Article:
Donald Whyte’s diary displays his low-key humour and his delight with his entire stay, recalling so many various OGS members of those days and the correspondents he could meet in person. May I add that the banquet entertainment, the MacCrimmon piper son of another esteemed neighbour, was well received (Donald: “If he had a fault, it was a certain lack of modesty, but he received a tremendous ovation.”) I only throw that in because the piper will come up in a future blog. Donald is missed by many friends and associates around the world.

Post-digression, the BOOKS in the Culloden Visitors' Centre shop!! More weight-breakers for airline luggage allowance! The National Library of Scotland shop and most bookshops couldn't hold a candle to this. Now, lovely stacks of them sit mourning for the spare time I promised them. There’s a Fraser in No Quarter Given✱ calling for my attention. A Gaelic primer and a Lowland Scots dictionary. Numerous Hebrides compilations. I need a Highland hermitage month.
And of course I’ve neglected Inverness, the obvious place to stay for a visit to Culloden. Brief as it was. Family history and whisky-tasting were not our only pursuits. The search for live, hot, bagrock (pipe-rock?) music was not doing too well since live music is frequently not available until weekends and somehow we kept missing the boat, er, bagpipes. Then we met Bridge Street in Inverness and scored with The Gellions, “the oldest pub in the Highland Capital.” Grrreeee and glee! The whole street was alive with the music from the pub. Schiehallion, the band. I know it’s not to everyone’s taste, therefore I spare you a link you might automatically click on and have to watch a lot of beer-soaked Invernessians packed like sardines attempting cool dance moves ... “Schiehallion New Year 2010 (2)” on YouTube has the piper working hard, but falls short of a live experience on a more prosaic night. Better you should have a link to Red Hot Chilli Pipers (PIPERS not PEPPERS!).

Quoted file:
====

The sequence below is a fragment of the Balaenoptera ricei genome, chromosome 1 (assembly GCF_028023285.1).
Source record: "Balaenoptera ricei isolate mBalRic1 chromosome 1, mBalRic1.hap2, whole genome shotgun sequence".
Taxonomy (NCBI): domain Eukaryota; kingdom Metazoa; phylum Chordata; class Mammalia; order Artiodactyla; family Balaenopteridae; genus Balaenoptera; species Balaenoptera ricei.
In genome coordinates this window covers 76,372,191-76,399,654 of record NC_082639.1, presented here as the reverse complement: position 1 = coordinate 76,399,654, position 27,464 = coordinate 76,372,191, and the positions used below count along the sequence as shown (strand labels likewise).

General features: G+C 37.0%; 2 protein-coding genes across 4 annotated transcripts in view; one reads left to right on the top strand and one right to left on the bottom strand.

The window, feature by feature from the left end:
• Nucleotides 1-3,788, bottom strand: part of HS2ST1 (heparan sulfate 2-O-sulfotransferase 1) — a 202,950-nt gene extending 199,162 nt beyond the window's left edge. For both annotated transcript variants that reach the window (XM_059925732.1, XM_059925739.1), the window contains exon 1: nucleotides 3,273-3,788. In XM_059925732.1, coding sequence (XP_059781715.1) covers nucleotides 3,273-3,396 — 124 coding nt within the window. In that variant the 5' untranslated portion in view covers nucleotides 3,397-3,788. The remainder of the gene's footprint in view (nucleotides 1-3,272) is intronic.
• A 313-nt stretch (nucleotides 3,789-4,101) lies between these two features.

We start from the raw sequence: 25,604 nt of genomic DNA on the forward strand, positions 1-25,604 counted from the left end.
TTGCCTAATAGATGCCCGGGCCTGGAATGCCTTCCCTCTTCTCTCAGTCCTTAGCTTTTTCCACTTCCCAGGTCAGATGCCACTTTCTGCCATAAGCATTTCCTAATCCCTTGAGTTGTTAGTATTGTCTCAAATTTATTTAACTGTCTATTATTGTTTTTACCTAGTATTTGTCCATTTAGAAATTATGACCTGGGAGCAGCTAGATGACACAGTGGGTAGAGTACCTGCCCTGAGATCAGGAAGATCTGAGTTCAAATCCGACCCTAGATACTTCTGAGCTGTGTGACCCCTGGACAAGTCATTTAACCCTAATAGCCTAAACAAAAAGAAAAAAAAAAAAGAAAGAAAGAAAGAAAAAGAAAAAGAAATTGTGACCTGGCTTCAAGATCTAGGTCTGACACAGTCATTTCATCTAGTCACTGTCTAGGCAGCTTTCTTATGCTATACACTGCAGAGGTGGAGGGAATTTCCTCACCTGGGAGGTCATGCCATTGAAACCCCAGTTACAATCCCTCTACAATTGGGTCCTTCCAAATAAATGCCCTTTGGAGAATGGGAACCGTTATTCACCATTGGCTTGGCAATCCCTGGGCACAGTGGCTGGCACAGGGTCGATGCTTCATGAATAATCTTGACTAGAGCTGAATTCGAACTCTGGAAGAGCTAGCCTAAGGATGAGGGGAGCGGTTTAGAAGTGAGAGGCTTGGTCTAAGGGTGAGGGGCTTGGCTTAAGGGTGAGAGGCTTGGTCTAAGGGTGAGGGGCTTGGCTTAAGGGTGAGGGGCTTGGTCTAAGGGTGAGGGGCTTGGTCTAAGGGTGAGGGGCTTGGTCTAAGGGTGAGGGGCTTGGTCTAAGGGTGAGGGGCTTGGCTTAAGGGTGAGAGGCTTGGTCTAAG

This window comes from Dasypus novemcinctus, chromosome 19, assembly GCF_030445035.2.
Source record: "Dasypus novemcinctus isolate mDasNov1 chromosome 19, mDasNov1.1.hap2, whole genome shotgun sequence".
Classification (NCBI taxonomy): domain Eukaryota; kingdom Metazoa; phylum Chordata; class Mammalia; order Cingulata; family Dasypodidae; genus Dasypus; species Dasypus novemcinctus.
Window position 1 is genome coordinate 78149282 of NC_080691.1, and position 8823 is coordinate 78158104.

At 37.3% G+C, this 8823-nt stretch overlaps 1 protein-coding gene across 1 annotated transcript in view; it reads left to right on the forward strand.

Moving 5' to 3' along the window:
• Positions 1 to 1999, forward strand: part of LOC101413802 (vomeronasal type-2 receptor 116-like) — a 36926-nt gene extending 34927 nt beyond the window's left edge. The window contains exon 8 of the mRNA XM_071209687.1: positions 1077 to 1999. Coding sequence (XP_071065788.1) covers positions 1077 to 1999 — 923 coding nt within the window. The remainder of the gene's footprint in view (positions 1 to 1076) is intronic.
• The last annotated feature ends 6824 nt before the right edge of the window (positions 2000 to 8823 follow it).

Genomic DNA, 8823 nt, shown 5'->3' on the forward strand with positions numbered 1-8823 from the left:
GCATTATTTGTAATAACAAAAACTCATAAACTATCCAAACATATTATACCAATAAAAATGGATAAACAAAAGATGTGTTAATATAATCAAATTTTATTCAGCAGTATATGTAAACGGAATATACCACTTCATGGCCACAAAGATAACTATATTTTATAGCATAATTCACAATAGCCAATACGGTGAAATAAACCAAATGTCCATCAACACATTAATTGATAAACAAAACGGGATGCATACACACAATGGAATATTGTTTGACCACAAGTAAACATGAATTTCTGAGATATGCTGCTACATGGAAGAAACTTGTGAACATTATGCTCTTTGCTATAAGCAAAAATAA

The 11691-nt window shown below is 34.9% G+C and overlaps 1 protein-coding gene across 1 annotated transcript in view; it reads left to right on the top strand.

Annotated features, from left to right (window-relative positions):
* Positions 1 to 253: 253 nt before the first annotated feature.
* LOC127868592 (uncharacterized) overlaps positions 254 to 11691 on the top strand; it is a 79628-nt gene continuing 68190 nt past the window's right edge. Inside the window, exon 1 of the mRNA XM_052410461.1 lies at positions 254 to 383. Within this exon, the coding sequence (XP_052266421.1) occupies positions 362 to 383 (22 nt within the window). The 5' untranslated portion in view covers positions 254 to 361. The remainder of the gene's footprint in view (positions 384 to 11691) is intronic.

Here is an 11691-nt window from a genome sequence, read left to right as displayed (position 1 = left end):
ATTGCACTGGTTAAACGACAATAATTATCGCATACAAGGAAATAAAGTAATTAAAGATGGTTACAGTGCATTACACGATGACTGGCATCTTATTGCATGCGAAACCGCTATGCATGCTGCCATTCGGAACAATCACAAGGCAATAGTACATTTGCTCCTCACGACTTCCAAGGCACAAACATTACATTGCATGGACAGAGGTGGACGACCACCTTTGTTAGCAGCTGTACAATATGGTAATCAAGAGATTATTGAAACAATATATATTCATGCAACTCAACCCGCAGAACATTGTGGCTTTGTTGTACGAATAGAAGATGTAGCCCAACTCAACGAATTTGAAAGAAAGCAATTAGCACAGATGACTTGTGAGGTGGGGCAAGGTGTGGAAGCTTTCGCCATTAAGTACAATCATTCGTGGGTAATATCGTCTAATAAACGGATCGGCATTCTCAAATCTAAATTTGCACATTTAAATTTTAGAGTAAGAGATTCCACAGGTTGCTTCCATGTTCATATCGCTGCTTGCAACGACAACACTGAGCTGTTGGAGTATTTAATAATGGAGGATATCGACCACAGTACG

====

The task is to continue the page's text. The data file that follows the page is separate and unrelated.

Alastair Livingstone of Bachuil, Christian W.H. Aikman, and Betty Stuart Hart, editors, No Quarter Given: The Muster Rolls of Prince Charles Edward Stuart’s Army, 1745-1746, 3rd ed. (Glasgow: Neil Wilson Publishing, 2009) ... it IS available in the colonies ...

Three photographs by CDM and BDM July 2010; the University of Guelph photo is from somewhere on its website that hides from me now.
 

 

22 August 2010

Silent Sundays


Ten Dougall Boys
Thanks, R! Much on my mind.
Photograph by RD, July 2010.

16 August 2010

Hands On Scotland: KIllin

Killin sits in the Scottish Highlands of what used to be Perthshire but after a boundary shift, is now in the Stirling Council region. The beautiful back roads feature almost-hidden quaint B&Bs, evidence of the Trossachs’ popularity as a holiday retreat from the major urban areas. This is Rob Roy McGregor country. The village I was expecting turned out to be more like a 21st century town. Note to self: Stop living in the 18th century. Killin now includes the former surrounding villages of Monemore, Ballechroisk, and others.
  Cousin Lizzie had given very good directions to the old churchyard. Take the path beside and around the back of the hotel which now oddly sits between the church and its burying ground. I already knew that little trace of my Perthshire Frasers awaited. Our mutual gt-gt-gt-grandfather Duncan Fraser lies there (where else would he be?) but no stone is visible. His daughter Janet and her husband seem to be the only sign of several Fraser generations.
This is the parish church of Killin and Ardeonaig, built in 1744, so one solace was that Duncan was baptized here in 1783, and his father John in 1751. The ruins of the mediaeval church that existed by 1317 are in the midst of the burial ground, no longer visible.
A bonus was the memorial erected to the Reverend James Stewart who would have served at the time of the baptisms. His memorial sits in its own enclosure near the front of the church. Note the tribute to his translation of the Bible into Gaelic: this was a major, major contribution to Highland society.